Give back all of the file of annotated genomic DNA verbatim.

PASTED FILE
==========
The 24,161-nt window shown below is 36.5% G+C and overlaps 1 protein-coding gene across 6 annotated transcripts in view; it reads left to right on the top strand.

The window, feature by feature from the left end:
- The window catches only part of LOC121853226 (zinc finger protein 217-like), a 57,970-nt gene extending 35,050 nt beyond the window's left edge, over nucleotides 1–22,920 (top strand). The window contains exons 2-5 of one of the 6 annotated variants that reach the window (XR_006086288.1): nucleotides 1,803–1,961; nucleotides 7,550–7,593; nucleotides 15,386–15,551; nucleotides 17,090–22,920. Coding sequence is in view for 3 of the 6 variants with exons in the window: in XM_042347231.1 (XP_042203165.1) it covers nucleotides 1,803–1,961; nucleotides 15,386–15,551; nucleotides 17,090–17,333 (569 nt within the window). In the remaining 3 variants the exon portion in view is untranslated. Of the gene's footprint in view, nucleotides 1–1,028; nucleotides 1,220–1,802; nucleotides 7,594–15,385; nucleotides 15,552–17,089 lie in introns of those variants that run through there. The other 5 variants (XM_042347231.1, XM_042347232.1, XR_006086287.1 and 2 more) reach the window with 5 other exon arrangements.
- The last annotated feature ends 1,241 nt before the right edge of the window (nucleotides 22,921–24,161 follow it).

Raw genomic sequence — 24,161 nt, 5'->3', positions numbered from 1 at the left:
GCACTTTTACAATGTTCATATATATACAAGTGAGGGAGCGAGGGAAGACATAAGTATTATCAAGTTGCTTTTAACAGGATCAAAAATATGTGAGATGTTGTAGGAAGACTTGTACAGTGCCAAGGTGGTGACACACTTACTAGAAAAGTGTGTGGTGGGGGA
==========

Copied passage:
The 24,161-nt window shown below is 36.5% G+C and overlaps 1 protein-coding gene across 6 annotated transcripts in view; it reads left to right on the top strand.

The window, feature by feature from the left end:
- The window catches only part of LOC121853226 (zinc finger protein 217-like), a 57,970-nt gene extending 35,050 nt beyond the window's left edge, over nucleotides 1–22,920 (top strand). The window contains exons 2-5 of one of the 6 annotated variants that reach the window (XR_006086288.1): nucleotides 1,803–1,961; nucleotides 7,550–7,593; nucleotides 15,386–15,551; nucleotides 17,090–22,920. Coding sequence is in view for 3 of the 6 variants with exons in the window: in XM_042347231.1 (XP_042203165.1) it covers nucleotides 1,803–1,961; nucleotides 15,386–15,551; nucleotides 17,090–17,333 (569 nt within the window). In the remaining 3 variants the exon portion in view is untranslated. Of the gene's footprint in view, nucleotides 1–1,028; nucleotides 1,220–1,802; nucleotides 7,594–15,385; nucleotides 15,552–17,089 lie in introns of those variants that run through there. The other 5 variants (XM_042347231.1, XM_042347232.1, XR_006086287.1 and 2 more) reach the window with 5 other exon arrangements.
- The last annotated feature ends 1,241 nt before the right edge of the window (nucleotides 22,921–24,161 follow it).

Raw genomic sequence — 24,161 nt, 5'->3', positions numbered from 1 at the left:
GCACTTTTACAATGTTCATATATATACAAGTGAGGGAGCGAGGGAAGACATAAGTATTATCAAGTTGCTTTTAACAGGATCAAAAATATGTGAGATGTTGTAGGAAGACTTGTACAGTGCCAAGGTGGTGACACACTTACTAGAAAAGTGTGTGGTGGGGGA